In the process of achieving that capability, the Z-Man performers transformed the fundamental design and development of reversible adhesives for potential biomedical, industrial, and consumer applications.

The first human climbing demonstration occurred in February 2012 and tests of the technology are ongoing.

.


Related Links
?Z Man at DARPA
All about the robots on Earth and beyond!






Comment on this article via your Facebook, Yahoo, AOL, Hotmail login.

Share this article via these popular social media networks
del.icio.usdel.icio.us DiggDigg RedditReddit GoogleGoogle




Memory Foam Mattress Review
Newsletters :: SpaceDaily :: SpaceWar :: TerraDaily :: Energy Daily
XML Feeds :: Space News :: Earth News :: War News :: Solar Energy News





ROBO SPACE
Chatty Japan robot makes friends on first day at work
Tokyo (AFP) June 06, 2014
A chatty humanoid robot whose makers claim it can understand people's emotions made its first friends Friday as it struck up conversations with shoppers in Tokyo. And the device - named Pepper by its designers - proved an effective marketing tool for mobile carrier SoftBank, delighting managers who put it to work collecting customer opinions. "So you came to meet me today?" asked Peppe ... read more


ROBO SPACE
NASA Missions Let Scientists See Moon's Dancing Tide From Orbit

Earth's gravitational pull stretches moon surface

Water in moon rocks provides clues and questions about lunar history

NASA Invites Public to Select Favorite Moon Image for Lunar Orbiter Anniversary Collection

ROBO SPACE
Rover Corrects its Spacecraft Clock

NASA Should Maintain Long-Term Focus on Mars as "Horizon Goal"

NASA's human spaceflight program doomed to fail: study

LDSD Testing for Large Payloads to Mars

ROBO SPACE
One docking ring to rule them all

CU-Boulder payload selected for launch on Virgin Galactic spaceship

NASA And Virgin Galactic Select Payloads For First Research Flight

NASA Invites Universities to Submit Innovative Technology Proposals

ROBO SPACE
Chinese lunar rover alive but weak

China's Jade Rabbit moon rover 'alive but struggling'

Chinese space team survives on worm diet for 105 days

Moon rover Yutu comes closer to public

ROBO SPACE
Russia, US resume talks on new joint projects for ISS

Russian Soyuz with New Crew Docks at ISS in Automatic Mode

Russian, German and US astronauts dock with ISS

Six-Person Station Crew Enjoys Day Off Following Docking

ROBO SPACE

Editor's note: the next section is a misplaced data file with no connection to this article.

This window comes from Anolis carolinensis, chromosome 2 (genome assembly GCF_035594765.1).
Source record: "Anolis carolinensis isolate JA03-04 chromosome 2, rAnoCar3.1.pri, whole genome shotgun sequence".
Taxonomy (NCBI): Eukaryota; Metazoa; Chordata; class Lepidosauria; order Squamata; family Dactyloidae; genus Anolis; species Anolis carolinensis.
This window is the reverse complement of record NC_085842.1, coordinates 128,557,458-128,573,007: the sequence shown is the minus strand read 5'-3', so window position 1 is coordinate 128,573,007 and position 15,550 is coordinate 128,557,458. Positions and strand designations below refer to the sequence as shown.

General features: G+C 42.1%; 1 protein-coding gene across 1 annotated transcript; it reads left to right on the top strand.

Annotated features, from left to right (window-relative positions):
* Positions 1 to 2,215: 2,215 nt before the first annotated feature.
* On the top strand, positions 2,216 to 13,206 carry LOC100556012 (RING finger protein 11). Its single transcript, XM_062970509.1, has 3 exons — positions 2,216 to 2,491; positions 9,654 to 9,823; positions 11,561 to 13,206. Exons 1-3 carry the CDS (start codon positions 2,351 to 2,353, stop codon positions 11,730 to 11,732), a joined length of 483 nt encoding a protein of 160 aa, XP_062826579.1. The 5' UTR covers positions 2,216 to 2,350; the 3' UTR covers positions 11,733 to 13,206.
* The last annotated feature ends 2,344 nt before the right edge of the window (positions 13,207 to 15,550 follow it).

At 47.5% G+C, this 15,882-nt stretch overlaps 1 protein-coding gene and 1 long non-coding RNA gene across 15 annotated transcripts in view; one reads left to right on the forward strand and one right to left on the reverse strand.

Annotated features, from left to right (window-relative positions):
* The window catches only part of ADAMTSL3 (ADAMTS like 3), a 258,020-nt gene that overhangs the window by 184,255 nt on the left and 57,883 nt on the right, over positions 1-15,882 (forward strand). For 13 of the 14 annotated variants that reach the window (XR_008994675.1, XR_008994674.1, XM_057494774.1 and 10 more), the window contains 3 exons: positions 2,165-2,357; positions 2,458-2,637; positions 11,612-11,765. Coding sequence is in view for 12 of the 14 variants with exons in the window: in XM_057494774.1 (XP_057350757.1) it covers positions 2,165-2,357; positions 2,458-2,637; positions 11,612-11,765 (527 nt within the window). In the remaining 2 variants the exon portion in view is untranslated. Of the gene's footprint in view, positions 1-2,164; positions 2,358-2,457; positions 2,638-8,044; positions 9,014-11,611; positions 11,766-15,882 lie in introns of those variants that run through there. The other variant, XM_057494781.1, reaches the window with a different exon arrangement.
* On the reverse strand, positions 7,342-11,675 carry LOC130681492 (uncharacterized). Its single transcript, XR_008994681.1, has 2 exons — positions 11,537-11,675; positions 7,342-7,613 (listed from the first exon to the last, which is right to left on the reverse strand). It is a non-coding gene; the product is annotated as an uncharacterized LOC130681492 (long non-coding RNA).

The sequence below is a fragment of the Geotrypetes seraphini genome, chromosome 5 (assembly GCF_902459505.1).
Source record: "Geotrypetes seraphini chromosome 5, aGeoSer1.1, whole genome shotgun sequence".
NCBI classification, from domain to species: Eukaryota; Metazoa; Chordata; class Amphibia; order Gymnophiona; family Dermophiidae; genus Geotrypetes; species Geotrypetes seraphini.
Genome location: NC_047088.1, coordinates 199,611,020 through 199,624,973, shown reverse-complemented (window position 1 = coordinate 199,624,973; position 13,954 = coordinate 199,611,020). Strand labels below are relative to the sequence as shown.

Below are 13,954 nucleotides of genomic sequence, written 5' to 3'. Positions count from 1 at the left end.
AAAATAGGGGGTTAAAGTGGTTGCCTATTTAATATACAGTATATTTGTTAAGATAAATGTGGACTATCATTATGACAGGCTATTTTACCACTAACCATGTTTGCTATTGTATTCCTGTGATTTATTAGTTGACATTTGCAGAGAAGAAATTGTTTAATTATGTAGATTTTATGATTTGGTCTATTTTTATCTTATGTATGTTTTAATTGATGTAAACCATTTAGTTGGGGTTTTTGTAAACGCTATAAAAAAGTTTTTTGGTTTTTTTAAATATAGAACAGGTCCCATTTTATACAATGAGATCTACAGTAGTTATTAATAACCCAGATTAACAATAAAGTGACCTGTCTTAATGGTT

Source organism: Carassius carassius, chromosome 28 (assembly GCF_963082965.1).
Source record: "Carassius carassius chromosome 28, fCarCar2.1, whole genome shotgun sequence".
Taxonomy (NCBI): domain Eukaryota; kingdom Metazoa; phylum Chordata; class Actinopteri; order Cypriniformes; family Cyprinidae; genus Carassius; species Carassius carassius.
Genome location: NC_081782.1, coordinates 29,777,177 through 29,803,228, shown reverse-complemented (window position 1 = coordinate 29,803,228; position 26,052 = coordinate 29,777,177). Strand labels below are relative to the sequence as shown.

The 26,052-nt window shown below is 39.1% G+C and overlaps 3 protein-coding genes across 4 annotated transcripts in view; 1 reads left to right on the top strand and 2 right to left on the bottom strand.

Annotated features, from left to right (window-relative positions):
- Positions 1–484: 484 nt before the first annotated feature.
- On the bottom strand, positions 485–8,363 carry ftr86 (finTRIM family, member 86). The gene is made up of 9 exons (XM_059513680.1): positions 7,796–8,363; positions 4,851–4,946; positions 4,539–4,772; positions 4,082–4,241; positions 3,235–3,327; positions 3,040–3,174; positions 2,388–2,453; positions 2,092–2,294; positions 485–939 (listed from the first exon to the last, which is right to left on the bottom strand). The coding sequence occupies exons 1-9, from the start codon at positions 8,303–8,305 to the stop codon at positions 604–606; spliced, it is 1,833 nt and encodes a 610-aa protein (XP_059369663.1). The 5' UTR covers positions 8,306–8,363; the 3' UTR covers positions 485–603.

Roscosmos Scolded for 'Pestering Society' with Proton Crash Theories

SpaceX unveils capsule to ferry astronauts to space

Elon Musk to present manned DragonV2 spacecraft on May 29

Russia puts satellite in orbit from sea platform after 2013 flop

ROBO SPACE
Two planets orbit nearby ancient star

Astronomers find a new type of planet: The 'mega-Earth'

Because you can't eat just one: Star will swallow two planets

'Neapolitan' exoplanets come in three flavors

ROBO SPACE
Lockheed system to help track orbiting space objects

Stronger than steel

Researchers predict electrical response of metals to extreme pressure

Pitt team first to detect exciton in metal




The content herein, unless otherwise known to be public domain, are Copyright 1995-2014 - Space Media Network. All websites are published in Australia and are solely subject to Australian law and governed by Fair Use principals for news reporting and research purposes. AFP, UPI and IANS news wire stories are copyright Agence France-Presse, United Press International and Indo-Asia News Service. ESA news reports are copyright European Space Agency. All NASA sourced material is public domain. Additional copyrights may apply in whole or part to other bona fide parties. Advertising does not imply endorsement, agreement or approval of any opinions, statements or information provided by Space Media Network on any Web page published or hosted by Space Media Network. Privacy Statement All images and articles appearing on Space Media Network have been edited or digitally altered in some way. Any requests to remove copyright material will be acted upon in a timely and appropriate manner. Any attempt to extort money from Space Media Network will be ignored and reported to Australian Law Enforcement Agencies as a potential case of financial fraud involving the use of a telephonic carriage device or postal service.